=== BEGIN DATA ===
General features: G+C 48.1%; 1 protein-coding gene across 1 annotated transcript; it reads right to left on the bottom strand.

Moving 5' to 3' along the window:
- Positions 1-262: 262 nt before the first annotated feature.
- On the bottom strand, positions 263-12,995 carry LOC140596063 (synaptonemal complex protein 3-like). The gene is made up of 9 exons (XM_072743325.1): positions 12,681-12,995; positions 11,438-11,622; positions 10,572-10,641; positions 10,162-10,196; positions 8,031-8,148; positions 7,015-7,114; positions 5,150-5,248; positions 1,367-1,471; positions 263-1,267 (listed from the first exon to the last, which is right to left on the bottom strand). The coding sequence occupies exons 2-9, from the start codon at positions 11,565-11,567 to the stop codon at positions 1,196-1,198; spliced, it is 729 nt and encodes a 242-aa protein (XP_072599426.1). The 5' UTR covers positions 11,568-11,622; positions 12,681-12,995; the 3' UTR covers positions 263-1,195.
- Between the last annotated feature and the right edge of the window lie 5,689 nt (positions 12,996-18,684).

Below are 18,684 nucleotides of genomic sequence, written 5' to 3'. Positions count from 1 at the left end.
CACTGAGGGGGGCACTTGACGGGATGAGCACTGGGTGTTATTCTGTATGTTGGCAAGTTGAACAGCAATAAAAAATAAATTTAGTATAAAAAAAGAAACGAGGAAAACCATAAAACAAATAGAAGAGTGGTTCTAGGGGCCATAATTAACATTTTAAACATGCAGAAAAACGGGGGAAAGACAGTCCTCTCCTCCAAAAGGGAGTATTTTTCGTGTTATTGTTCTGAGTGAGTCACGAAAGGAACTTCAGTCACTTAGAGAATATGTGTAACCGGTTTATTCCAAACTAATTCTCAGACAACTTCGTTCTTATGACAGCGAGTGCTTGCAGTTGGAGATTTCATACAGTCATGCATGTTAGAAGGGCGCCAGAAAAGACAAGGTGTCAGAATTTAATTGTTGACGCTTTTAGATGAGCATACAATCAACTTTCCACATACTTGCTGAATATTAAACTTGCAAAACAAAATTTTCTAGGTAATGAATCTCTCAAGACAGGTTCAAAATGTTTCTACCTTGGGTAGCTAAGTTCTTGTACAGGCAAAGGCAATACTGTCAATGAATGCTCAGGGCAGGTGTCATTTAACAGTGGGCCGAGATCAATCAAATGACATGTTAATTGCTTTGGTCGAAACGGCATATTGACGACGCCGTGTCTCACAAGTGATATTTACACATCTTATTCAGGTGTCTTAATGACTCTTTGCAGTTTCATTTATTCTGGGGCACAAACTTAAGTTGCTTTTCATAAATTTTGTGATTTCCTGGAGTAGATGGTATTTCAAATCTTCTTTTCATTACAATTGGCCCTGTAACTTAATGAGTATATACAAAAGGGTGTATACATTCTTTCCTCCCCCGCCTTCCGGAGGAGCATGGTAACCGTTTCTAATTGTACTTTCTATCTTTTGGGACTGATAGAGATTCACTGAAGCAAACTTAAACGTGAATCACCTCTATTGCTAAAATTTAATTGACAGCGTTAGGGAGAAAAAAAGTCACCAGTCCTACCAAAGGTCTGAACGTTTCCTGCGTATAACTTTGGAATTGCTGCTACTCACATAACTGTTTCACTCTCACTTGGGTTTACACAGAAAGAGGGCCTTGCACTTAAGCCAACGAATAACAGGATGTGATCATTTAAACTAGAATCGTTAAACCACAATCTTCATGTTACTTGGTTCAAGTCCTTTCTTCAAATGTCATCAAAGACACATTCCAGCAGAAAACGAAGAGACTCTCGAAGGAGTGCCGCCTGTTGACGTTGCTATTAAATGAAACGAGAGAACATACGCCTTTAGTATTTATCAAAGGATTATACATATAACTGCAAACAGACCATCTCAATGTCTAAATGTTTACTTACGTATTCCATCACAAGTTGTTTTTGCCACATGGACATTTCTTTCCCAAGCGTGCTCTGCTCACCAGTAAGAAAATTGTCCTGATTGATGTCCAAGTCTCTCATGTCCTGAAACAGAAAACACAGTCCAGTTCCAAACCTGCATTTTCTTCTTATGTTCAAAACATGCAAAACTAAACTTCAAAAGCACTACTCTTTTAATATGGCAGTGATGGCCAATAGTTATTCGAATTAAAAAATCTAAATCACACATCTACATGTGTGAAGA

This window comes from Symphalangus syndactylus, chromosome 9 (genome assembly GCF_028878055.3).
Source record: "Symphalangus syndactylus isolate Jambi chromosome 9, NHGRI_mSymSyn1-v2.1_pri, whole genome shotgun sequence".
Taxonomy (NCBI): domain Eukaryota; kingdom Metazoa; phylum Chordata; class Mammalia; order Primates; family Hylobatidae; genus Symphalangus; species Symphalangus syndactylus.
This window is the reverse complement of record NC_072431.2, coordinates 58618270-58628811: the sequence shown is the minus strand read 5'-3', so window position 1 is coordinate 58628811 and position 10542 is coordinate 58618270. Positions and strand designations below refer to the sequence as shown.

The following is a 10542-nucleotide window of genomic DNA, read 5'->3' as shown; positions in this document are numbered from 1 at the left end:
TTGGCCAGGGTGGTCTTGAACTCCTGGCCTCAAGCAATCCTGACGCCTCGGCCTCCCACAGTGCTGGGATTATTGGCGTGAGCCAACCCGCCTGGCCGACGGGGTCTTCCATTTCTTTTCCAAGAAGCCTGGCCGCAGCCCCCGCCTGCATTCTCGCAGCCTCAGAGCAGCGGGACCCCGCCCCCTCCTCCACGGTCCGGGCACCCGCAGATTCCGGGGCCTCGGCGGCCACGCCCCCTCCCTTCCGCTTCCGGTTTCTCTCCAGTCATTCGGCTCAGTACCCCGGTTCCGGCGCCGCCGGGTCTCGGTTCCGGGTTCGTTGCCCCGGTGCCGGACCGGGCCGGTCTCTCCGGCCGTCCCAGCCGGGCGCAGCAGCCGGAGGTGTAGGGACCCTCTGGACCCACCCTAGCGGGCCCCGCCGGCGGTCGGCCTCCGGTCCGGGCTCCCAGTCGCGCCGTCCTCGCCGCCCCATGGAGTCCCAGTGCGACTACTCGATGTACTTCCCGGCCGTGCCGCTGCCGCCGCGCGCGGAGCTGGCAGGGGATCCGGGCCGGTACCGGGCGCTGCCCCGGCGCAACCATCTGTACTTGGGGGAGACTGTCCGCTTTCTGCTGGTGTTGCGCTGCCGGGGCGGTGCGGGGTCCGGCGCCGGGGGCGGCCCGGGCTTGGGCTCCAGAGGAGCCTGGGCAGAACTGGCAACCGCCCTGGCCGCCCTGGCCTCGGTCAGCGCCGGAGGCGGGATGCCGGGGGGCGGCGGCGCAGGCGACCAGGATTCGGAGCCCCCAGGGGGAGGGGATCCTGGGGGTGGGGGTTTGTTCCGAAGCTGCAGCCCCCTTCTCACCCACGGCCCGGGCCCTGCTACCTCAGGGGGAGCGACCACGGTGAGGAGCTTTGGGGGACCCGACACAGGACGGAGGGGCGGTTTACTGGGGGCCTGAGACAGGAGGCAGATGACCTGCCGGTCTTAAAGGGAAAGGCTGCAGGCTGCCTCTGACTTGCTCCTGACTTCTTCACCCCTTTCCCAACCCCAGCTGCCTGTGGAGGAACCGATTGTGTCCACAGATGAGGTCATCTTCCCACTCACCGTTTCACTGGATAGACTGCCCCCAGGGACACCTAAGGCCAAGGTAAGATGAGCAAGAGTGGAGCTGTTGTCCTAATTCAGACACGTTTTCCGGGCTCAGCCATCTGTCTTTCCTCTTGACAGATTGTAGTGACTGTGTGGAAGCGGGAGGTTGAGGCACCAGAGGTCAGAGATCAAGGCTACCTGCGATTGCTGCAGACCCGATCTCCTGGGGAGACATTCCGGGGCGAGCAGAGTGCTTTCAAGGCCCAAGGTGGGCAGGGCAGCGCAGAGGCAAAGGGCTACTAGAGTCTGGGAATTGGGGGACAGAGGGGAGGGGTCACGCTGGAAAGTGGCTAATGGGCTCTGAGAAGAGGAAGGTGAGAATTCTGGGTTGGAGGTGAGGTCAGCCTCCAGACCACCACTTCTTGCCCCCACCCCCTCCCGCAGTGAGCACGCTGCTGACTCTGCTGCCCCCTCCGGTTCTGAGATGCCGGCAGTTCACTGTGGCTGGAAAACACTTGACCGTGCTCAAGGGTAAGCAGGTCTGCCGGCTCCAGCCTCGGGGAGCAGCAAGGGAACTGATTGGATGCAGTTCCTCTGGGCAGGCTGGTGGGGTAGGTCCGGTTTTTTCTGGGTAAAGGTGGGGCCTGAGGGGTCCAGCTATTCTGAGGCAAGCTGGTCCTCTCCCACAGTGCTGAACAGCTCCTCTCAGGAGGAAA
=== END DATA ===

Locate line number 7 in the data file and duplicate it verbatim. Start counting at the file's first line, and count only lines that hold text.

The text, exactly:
CACTGAGGGGGGCACTTGACGGGATGAGCACTGGGTGTTATTCTGTATGTTGGCAAGTTGAACAGCAATAAAAAATAAATTTAGTATAAAAAAAGAAACGAGGAAAACCATAAAACAAATAGAAGAGTGGTTCTAGGGGCCATAATTAACATTTTAAACATGCAGAAAAACGGGGGAAAGACAGTCCTCTCCTCCAAAAGGGAGTATTTTTCGTGTTATTGTTCTGAGTGAGTCACGAAAGGAACTTCAGTCACTTAGAGAATATGTGTAACCGGTTTATTCCAAACTAATTCTCAGACAACTTCGTTCTTATGACAGCGAGTGCTTGCAGTTGGAGATTTCATACAGTCATGCATGTTAGAAGGGCGCCAGAAAAGACAAGGTGTCAGAATTTAATTGTTGACGCTTTTAGATGAGCATACAATCAACTTTCCACATACTTGCTGAATATTAAACTTGCAAAACAAAATTTTCTAGGTAATGAATCTCTCAAGACAGGTTCAAAATGTTTCTACCTTGGGTAGCTAAGTTCTTGTACAGGCAAAGGCAATACTGTCAATGAATGCTCAGGGCAGGTGTCATTTAACAGTGGGCCGAGATCAATCAAATGACATGTTAATTGCTTTGGTCGAAACGGCATATTGACGACGCCGTGTCTCACAAGTGATATTTACACATCTTATTCAGGTGTCTTAATGACTCTTTGCAGTTTCATTTATTCTGGGGCACAAACTTAAGTTGCTTTTCATAAATTTTGTGATTTCCTGGAGTAGATGGTATTTCAAATCTTCTTTTCATTACAATTGGCCCTGTAACTTAATGAGTATATACAAAAGGGTGTATACATTCTTTCCTCCCCCGCCTTCCGGAGGAGCATGGTAACCGTTTCTAATTGTACTTTCTATCTTTTGGGACTGATAGAGATTCACTGAAGCAAACTTAAACGTGAATCACCTCTATTGCTAAAATTTAATTGACAGCGTTAGGGAGAAAAAAAGTCACCAGTCCTACCAAAGGTCTGAACGTTTCCTGCGTATAACTTTGGAATTGCTGCTACTCACATAACTGTTTCACTCTCACTTGGGTTTACACAGAAAGAGGGCCTTGCACTTAAGCCAACGAATAACAGGATGTGATCATTTAAACTAGAATCGTTAAACCACAATCTTCATGTTACTTGGTTCAAGTCCTTTCTTCAAATGTCATCAAAGACACATTCCAGCAGAAAACGAAGAGACTCTCGAAGGAGTGCCGCCTGTTGACGTTGCTATTAAATGAAACGAGAGAACATACGCCTTTAGTATTTATCAAAGGATTATACATATAACTGCAAACAGACCATCTCAATGTCTAAATGTTTACTTACGTATTCCATCACAAGTTGTTTTTGCCACATGGACATTTCTTTCCCAAGCGTGCTCTGCTCACCAGTAAGAAAATTGTCCTGATTGATGTCCAAGTCTCTCATGTCCTGAAACAGAAAACACAGTCCAGTTCCAAACCTGCATTTTCTTCTTATGTTCAAAACATGCAAAACTAAACTTCAAAAGCACTACTCTTTTAATATGGCAGTGATGGCCAATAGTTATTCGAATTAAAAAATCTAAATCACACATCTACATGTGTGAAGA